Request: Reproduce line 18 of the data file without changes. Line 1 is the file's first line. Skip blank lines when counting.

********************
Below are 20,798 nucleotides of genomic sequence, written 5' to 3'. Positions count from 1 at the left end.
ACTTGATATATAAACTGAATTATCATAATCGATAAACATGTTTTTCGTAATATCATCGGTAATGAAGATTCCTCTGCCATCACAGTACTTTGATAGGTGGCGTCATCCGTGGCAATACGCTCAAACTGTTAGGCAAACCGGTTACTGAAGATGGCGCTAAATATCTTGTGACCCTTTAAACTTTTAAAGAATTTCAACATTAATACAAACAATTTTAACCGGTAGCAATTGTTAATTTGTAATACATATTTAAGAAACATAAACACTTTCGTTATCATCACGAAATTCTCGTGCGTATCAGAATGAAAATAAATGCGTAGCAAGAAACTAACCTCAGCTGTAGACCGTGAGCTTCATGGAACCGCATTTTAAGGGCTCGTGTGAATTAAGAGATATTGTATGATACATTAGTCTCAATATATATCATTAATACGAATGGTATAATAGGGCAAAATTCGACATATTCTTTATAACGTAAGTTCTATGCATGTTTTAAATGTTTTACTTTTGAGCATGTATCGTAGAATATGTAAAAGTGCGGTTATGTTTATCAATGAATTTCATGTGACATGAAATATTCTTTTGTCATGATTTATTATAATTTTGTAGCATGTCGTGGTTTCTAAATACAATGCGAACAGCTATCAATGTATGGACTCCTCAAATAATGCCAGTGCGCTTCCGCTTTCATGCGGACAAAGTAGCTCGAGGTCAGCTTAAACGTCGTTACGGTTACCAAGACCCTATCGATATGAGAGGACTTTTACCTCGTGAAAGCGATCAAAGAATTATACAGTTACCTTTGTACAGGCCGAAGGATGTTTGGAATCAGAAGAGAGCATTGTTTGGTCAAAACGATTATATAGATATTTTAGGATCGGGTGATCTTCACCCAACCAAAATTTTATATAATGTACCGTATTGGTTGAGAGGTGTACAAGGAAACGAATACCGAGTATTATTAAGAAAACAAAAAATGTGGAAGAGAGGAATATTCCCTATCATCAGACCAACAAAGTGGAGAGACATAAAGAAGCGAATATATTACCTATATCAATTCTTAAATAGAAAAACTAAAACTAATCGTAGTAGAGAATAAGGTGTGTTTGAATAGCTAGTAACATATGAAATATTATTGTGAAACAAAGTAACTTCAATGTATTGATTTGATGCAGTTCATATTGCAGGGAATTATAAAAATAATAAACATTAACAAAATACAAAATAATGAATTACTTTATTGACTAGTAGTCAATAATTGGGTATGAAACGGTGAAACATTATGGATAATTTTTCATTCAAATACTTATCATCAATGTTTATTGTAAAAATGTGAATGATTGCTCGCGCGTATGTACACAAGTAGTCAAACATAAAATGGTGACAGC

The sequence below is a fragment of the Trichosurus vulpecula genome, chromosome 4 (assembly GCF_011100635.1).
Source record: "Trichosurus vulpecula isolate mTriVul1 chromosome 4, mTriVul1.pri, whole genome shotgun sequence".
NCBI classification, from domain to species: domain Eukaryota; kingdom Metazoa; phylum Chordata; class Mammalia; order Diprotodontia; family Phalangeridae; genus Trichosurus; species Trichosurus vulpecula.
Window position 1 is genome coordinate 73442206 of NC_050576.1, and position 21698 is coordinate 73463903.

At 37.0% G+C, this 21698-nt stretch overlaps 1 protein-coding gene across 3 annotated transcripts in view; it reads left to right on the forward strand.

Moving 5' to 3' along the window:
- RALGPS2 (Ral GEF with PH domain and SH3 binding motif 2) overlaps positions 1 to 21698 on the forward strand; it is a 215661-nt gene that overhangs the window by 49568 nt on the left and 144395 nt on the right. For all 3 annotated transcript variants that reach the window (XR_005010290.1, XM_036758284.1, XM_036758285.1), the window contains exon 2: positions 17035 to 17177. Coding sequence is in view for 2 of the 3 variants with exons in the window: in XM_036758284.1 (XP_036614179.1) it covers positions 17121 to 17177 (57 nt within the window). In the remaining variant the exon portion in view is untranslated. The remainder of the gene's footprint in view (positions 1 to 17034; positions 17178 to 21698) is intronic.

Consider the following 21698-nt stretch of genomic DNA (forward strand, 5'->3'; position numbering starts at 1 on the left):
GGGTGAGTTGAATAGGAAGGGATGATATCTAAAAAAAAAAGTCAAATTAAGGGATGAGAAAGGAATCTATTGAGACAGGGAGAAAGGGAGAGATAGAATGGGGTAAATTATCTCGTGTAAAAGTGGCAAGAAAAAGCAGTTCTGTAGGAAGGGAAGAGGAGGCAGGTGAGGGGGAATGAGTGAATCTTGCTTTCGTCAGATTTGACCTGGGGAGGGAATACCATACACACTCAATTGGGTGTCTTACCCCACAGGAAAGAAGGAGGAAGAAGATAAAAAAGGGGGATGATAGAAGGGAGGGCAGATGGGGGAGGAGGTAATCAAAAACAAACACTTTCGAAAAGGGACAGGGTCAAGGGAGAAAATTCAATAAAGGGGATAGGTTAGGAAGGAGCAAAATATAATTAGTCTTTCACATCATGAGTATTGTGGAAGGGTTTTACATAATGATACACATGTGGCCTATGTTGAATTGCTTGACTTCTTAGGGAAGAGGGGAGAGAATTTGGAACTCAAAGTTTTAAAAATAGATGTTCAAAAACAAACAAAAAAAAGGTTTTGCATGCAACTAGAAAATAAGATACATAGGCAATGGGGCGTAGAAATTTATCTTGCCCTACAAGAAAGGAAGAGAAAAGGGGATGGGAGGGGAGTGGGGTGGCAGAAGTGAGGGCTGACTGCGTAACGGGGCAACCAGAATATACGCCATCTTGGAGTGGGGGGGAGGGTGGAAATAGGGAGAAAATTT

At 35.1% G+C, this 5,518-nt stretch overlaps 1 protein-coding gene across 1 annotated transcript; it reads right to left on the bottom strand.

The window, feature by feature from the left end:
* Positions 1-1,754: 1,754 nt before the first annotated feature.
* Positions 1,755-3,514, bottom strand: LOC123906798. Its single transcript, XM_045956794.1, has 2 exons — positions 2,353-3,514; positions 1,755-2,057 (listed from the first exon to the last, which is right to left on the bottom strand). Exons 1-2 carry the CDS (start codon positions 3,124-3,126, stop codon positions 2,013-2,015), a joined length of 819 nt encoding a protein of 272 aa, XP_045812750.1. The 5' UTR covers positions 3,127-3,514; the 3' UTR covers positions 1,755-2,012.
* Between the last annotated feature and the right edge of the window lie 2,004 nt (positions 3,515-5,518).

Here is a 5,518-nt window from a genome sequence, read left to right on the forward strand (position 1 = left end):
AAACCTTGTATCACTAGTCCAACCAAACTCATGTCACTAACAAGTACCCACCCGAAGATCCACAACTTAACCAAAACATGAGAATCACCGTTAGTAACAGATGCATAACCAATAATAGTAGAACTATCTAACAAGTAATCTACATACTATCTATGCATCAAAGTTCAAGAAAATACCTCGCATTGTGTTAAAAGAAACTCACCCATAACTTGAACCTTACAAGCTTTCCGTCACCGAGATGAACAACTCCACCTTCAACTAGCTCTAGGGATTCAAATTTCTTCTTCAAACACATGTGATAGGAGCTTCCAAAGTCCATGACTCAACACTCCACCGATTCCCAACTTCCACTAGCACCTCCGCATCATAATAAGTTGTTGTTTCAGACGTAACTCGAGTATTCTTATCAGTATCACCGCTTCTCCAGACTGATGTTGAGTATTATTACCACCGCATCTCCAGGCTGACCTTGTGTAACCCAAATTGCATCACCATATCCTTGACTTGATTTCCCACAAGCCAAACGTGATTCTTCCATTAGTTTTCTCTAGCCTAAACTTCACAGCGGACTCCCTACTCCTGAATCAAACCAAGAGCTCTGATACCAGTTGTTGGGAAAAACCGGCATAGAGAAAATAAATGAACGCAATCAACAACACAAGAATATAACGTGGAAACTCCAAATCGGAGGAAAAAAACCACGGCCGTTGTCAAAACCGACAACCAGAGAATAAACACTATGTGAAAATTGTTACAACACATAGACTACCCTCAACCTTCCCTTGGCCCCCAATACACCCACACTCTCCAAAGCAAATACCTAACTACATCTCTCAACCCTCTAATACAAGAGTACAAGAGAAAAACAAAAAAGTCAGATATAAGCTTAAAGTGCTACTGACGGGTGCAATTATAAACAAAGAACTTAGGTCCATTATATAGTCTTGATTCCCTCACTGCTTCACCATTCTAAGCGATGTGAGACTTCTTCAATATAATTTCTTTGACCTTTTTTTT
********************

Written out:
AAACCTTGTATCACTAGTCCAACCAAACTCATGTCACTAACAAGTACCCACCCGAAGATCCACAACTTAACCAAAACATGAGAATCACCGTTAGTAACAGATGCATAACCAATAATAGTAGAACTATCTAACAAGTAATCTACATACTATCTATGCATCAAAGTTCAAGAAAATACCTCGCATTGTGTTAAAAGAAACTCACCCATAACTTGAACCTTACAAGCTTTCCGTCACCGAGATGAACAACTCCACCTTCAACTAGCTCTAGGGATTCAAATTTCTTCTTCAAACACATGTGATAGGAGCTTCCAAAGTCCATGACTCAACACTCCACCGATTCCCAACTTCCACTAGCACCTCCGCATCATAATAAGTTGTTGTTTCAGACGTAACTCGAGTATTCTTATCAGTATCACCGCTTCTCCAGACTGATGTTGAGTATTATTACCACCGCATCTCCAGGCTGACCTTGTGTAACCCAAATTGCATCACCATATCCTTGACTTGATTTCCCACAAGCCAAACGTGATTCTTCCATTAGTTTTCTCTAGCCTAAACTTCACAGCGGACTCCCTACTCCTGAATCAAACCAAGAGCTCTGATACCAGTTGTTGGGAAAAACCGGCATAGAGAAAATAAATGAACGCAATCAACAACACAAGAATATAACGTGGAAACTCCAAATCGGAGGAAAAAAACCACGGCCGTTGTCAAAACCGACAACCAGAGAATAAACACTATGTGAAAATTGTTACAACACATAGACTACCCTCAACCTTCCCTTGGCCCCCAATACACCCACACTCTCCAAAGCAAATACCTAACTACATCTCTCAACCCTCTAATACAAGAGTACAAGAGAAAAACAAAAAAGTCAGATATAAGCTTAAAGTGCTACTGACGGGTGCAATTATAAACAAAGAACTTAGGTCCATTATATAGTCTTGATTCCCTCACTGCTTCACCATTCTAAGCGATGTGAGACTTCTTCAATATAATTTCTTTGACCTTTTTTTT